A young man's strange, erotic journey from Milan to Minsk...and apparently, back again.

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Location: Denver, Colorado, United States

The details of my life are quite inconsequential, really. Summers in Rangoon...luge lessons...

Friday, December 24, 2010

Kristmas Eve, Kabul

Official holiday design of Nato Training Mission Afghanistan.

There are odd moments that become fully realized as odd in the mind later, and then there are those that strike you when they first appear.  Christmastime in Afghanistan brings out quite a few of the latter, I've found...

Odd moment from earlier in the week:
Meetings interrupted by an ornery peacock.

Those who know me know that I am not the type that gets particularly excited for this season anyway, mainly because of how overwrought and stressful it can become.  So spending one in a 'break' from the frenzy isn't that bad...or wouldn't be if I had two seconds here or there to enjoy it!  And of course, it would be nice to have the option of dropping in on my family's gatherings, and those of close friends -- wherever the celebrations happen to be.  On the other hand, not getting shot at is a Christmas blessing, too...

Press conferences in a lavish hall in Kabul: Always odd.

The "Holiday Afghani'stache": Odd, or oddly alluring?

So tonight, Christmas Eve, was just another night here for me until I had a chance to seek some meaning in it.  I had returned to my cramped office from the lengthy Advisors' Council meeting, which eats up a chunk of the one Afghan off-day each week, to answer a flood of e-mails while keeping an eye on Tolo TV news (in Dari -- and no, I still can't understand much, but like to speculate about the rants they must be on), was anxious to get to the gym at some point, and of course breathing in the smoky dust air that is Kabul's extra layer of atmosphere all winter.

The chow hall likes to shove Christmas hype in my face.

Nothing's in them...I checked.

I found that the occasional reminders of another world had multiplied in the past couple of days, like the holiday music played from someone's computer...if I'm not in the mood to say "Turn that s--t off and quit reminding us of home!" (hey, there's no crusty gunny around here, and somebody's got to play the role).  There has even been the occasional greeting from an Afghan colleague -- I had to give a big hug to Col. Ibrahim when he said a perfect "Merry Christmas" to me the other day.  The TV is full of odd moments, of course, like the mandatory season's greetings from every commanding officer and sergeant major of every military organization in Europe and Asia on AFN.  I mean, dude -- when you and your wife are striving for perfect-family perfection, maybe the two boys looking a little old for argyle sweaters and Santa hats have psychotic grins on their faces for good reason!  That one scares me.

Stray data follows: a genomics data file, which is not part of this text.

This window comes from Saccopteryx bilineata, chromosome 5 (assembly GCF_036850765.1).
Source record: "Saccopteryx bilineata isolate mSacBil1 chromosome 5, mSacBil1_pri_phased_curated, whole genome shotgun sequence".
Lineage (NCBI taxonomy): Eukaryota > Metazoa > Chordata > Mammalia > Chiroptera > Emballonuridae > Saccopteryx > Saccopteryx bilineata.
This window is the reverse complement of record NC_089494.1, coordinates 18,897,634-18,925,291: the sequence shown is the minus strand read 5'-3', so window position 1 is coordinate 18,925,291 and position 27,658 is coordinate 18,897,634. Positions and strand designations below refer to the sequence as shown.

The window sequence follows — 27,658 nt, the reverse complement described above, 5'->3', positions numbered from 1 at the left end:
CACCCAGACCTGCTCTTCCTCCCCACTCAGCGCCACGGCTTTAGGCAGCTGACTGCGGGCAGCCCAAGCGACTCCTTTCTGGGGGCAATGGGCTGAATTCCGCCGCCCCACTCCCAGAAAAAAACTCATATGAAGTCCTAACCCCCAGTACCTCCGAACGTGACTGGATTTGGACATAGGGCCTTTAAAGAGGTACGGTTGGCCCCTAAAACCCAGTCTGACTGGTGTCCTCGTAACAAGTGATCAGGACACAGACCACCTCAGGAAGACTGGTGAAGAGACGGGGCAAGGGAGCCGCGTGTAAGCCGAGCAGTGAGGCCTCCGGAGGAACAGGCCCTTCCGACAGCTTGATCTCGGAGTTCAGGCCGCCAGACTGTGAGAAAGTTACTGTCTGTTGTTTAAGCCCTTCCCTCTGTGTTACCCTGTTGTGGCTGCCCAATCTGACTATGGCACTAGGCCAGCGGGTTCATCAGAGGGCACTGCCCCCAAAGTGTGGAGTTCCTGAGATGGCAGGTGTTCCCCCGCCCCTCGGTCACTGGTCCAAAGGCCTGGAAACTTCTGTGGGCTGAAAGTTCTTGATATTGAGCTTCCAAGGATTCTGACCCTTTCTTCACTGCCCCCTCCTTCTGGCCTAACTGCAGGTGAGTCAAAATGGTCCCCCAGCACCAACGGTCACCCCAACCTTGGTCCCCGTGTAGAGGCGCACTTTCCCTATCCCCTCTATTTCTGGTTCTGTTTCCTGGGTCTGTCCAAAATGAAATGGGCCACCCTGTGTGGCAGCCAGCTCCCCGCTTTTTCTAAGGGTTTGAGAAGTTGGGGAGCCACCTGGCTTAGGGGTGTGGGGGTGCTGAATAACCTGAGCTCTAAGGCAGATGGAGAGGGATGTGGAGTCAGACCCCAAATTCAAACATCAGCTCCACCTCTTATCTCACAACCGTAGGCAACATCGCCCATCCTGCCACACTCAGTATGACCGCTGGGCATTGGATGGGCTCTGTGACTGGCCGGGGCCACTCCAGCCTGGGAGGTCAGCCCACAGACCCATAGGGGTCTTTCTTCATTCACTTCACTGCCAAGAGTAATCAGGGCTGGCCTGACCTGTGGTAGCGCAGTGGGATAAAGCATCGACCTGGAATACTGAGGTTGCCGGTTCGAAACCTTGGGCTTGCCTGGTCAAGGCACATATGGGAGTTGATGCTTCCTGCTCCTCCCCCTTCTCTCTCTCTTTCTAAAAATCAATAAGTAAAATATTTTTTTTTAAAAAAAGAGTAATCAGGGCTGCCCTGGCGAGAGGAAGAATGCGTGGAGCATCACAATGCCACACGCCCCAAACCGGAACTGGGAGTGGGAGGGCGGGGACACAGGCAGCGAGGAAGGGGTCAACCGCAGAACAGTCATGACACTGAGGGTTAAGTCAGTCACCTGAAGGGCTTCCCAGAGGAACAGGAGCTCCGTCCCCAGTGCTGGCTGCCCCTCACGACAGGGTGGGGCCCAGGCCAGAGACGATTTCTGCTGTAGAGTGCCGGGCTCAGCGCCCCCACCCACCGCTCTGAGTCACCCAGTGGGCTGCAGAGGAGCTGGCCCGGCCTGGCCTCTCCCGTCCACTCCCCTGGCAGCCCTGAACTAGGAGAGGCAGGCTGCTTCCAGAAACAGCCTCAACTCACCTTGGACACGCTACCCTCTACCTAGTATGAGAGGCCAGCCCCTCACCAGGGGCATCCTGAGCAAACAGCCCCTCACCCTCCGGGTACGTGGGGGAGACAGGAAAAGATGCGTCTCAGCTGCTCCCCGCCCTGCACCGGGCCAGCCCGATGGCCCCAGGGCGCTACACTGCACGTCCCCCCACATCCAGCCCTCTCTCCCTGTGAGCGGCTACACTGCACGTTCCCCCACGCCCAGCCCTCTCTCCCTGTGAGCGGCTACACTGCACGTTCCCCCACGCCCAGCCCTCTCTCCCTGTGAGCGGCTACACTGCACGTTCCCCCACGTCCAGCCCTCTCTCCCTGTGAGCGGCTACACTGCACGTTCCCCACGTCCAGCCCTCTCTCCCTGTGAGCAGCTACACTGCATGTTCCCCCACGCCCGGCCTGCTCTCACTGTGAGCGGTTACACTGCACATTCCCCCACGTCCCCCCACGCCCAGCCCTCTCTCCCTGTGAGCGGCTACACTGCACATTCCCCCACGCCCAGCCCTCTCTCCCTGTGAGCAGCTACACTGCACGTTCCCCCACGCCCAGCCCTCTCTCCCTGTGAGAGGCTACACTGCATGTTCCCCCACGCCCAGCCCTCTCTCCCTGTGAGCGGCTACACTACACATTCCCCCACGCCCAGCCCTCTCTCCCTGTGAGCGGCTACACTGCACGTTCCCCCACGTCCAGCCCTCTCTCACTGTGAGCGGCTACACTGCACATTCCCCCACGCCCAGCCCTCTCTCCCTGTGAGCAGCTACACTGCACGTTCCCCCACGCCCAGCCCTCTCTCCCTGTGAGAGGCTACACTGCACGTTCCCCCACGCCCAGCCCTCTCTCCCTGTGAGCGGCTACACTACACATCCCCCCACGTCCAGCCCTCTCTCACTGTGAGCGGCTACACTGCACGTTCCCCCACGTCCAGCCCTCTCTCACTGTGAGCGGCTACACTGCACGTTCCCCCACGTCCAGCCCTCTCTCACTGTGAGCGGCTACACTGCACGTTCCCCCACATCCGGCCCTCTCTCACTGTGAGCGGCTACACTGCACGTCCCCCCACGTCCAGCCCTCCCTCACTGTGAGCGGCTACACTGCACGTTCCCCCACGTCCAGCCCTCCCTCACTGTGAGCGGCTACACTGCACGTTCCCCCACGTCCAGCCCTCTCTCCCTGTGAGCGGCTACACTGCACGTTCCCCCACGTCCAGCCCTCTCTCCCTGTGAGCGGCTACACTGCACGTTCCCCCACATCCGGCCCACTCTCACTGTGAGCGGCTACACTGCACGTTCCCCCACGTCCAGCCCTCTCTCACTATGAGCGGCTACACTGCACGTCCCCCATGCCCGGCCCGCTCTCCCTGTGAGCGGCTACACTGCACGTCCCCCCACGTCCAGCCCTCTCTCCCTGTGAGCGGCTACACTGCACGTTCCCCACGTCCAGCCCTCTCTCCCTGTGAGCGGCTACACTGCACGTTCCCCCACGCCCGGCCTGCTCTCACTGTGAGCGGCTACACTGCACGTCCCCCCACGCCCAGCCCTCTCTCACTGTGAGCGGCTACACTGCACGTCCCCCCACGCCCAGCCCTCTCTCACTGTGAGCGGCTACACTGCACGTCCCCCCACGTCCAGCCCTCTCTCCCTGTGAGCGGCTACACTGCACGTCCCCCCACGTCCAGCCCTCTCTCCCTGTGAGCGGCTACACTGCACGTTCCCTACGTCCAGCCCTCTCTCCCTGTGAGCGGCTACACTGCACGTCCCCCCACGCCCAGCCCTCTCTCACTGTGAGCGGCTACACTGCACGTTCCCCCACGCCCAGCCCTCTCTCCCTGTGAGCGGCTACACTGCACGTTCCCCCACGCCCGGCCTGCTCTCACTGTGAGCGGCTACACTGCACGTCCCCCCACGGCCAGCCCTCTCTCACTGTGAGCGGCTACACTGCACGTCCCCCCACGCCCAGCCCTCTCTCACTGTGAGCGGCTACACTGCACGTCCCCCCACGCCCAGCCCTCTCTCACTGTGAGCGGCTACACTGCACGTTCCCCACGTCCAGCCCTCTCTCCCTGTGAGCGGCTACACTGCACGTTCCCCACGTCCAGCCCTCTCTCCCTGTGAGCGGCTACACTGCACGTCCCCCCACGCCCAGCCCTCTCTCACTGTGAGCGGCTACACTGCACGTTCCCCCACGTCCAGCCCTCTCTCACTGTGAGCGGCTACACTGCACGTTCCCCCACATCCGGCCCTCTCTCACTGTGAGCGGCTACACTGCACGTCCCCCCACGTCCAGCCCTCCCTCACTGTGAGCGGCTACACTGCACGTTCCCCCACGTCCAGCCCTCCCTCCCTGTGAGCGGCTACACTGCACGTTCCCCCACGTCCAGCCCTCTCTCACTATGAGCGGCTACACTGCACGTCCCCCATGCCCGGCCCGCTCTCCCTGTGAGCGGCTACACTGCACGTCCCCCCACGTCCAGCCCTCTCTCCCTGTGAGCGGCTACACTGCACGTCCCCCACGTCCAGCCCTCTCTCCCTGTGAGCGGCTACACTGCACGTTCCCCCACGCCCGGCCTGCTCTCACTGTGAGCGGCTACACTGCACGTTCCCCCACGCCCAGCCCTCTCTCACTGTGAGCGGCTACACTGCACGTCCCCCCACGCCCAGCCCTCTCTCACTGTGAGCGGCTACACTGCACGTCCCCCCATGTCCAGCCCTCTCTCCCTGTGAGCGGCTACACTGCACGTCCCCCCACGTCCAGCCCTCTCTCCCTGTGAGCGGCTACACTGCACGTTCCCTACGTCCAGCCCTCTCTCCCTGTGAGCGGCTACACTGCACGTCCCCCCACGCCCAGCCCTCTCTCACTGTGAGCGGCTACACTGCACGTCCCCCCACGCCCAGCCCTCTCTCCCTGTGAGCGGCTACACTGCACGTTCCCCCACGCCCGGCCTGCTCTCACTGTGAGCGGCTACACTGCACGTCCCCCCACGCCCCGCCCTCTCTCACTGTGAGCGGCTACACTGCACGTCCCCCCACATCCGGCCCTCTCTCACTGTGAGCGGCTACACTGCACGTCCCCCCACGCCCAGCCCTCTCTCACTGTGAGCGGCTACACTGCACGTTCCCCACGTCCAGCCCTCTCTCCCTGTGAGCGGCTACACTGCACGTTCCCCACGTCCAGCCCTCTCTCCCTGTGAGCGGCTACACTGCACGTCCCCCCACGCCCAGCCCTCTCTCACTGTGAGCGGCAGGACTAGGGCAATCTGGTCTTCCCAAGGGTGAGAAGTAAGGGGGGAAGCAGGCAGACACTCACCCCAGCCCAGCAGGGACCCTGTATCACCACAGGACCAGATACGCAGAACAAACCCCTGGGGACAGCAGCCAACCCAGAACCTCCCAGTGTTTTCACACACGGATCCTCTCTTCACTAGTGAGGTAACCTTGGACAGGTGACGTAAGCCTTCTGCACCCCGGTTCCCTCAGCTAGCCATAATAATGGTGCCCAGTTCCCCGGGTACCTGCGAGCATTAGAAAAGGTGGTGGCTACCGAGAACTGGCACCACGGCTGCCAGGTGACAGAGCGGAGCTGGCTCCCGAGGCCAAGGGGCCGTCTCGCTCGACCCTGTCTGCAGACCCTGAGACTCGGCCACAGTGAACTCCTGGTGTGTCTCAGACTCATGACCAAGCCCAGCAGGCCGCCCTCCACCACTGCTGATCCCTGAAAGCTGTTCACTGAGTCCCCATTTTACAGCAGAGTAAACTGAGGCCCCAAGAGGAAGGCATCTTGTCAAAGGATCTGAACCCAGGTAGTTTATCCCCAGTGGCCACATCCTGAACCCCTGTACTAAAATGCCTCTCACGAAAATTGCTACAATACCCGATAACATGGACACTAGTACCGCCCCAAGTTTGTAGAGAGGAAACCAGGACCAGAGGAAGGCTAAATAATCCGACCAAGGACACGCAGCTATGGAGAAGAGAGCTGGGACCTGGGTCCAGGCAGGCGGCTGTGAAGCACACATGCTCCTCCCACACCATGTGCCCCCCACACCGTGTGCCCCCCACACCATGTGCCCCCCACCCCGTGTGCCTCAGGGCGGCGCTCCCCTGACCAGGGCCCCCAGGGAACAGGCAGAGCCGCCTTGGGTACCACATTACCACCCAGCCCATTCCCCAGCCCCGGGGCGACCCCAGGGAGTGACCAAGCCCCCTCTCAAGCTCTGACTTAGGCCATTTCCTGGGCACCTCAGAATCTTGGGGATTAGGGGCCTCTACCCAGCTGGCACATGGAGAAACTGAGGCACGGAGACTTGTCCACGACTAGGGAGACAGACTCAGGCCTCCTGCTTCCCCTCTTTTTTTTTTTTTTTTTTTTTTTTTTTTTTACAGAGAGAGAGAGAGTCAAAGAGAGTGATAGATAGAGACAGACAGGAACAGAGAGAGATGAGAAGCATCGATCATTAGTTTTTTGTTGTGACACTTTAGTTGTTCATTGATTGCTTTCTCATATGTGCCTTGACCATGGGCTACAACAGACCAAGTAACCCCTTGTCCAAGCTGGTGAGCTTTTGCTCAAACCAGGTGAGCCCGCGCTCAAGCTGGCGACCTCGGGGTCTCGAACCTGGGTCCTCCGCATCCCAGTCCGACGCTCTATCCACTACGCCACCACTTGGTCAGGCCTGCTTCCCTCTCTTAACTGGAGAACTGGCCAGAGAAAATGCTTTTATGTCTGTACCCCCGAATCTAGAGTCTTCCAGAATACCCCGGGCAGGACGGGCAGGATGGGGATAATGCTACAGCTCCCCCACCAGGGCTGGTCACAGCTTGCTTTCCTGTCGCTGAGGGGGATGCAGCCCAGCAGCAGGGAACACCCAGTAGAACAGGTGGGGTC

Christmas spirit, Camp Eggers style

Who knew water bottles could make a kick-ass tree?

There are the random strands of light here and there around camp, and there was even a midnight mass tonight in the clamshell (a type of large reinforced tent)...which I thought would be a cool connection to my ancestors in exotic places like the Bronx.  Alas, there was no feast fortified by copious amounts of booze to follow it.  Can't I get an Irish cultural waiver on something like this?

Midnight mass, Kabul

A brass section played carols the other day around camp...
Though they ignored my request for James Brown's "Hot Pants"